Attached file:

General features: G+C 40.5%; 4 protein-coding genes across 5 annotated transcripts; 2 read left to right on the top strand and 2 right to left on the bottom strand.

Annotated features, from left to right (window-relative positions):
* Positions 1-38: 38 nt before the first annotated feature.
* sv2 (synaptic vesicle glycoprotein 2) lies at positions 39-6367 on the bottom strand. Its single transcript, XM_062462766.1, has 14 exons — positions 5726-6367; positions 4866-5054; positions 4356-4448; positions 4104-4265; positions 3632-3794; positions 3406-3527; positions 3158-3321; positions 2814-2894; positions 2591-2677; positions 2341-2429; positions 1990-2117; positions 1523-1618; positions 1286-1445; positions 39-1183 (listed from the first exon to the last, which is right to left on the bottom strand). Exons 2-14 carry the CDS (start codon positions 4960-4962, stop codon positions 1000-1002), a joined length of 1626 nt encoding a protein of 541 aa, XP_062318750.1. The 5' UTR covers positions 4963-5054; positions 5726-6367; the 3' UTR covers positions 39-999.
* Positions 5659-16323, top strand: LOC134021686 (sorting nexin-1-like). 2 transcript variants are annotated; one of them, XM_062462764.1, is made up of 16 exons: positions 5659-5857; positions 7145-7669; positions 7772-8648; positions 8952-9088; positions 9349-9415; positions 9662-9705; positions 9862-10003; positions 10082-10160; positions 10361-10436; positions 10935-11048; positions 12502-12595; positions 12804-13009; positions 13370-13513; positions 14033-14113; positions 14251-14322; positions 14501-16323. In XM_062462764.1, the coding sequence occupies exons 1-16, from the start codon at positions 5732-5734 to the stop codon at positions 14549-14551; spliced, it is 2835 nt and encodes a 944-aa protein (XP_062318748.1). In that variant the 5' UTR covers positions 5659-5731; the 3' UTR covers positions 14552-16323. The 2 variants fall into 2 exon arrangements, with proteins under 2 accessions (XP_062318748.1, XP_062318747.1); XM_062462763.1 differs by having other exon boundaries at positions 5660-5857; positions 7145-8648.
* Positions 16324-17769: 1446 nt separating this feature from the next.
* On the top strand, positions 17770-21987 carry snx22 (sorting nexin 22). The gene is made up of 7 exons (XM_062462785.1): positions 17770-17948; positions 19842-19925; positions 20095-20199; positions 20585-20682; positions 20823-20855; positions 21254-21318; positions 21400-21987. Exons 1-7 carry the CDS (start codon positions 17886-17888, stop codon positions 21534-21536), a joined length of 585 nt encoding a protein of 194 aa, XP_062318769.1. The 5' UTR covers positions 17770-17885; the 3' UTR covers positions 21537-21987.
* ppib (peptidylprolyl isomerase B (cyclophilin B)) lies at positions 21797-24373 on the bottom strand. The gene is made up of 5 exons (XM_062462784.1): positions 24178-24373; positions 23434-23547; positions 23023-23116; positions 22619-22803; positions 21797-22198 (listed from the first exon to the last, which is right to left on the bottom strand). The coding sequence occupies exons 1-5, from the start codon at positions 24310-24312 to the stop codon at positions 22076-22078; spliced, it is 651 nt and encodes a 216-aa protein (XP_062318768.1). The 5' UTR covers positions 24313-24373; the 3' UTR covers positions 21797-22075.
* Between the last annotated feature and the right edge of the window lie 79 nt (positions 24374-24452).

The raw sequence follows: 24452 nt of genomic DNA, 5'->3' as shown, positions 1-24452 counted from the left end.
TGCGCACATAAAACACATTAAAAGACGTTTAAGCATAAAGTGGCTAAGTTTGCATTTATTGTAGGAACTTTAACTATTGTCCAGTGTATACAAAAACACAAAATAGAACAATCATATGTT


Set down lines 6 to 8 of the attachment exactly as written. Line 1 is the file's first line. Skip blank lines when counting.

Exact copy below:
* Positions 16324-17769: 1446 nt separating this feature from the next.
* On the top strand, positions 17770-21987 carry snx22 (sorting nexin 22). The gene is made up of 7 exons (XM_062462785.1): positions 17770-17948; positions 19842-19925; positions 20095-20199; positions 20585-20682; positions 20823-20855; positions 21254-21318; positions 21400-21987. Exons 1-7 carry the CDS (start codon positions 17886-17888, stop codon positions 21534-21536), a joined length of 585 nt encoding a protein of 194 aa, XP_062318769.1. The 5' UTR covers positions 17770-17885; the 3' UTR covers positions 21537-21987.
* ppib (peptidylprolyl isomerase B (cyclophilin B)) lies at positions 21797-24373 on the bottom strand. The gene is made up of 5 exons (XM_062462784.1): positions 24178-24373; positions 23434-23547; positions 23023-23116; positions 22619-22803; positions 21797-22198 (listed from the first exon to the last, which is right to left on the bottom strand). The coding sequence occupies exons 1-5, from the start codon at positions 24310-24312 to the stop codon at positions 22076-22078; spliced, it is 651 nt and encodes a 216-aa protein (XP_062318768.1). The 5' UTR covers positions 24313-24373; the 3' UTR covers positions 21797-22075.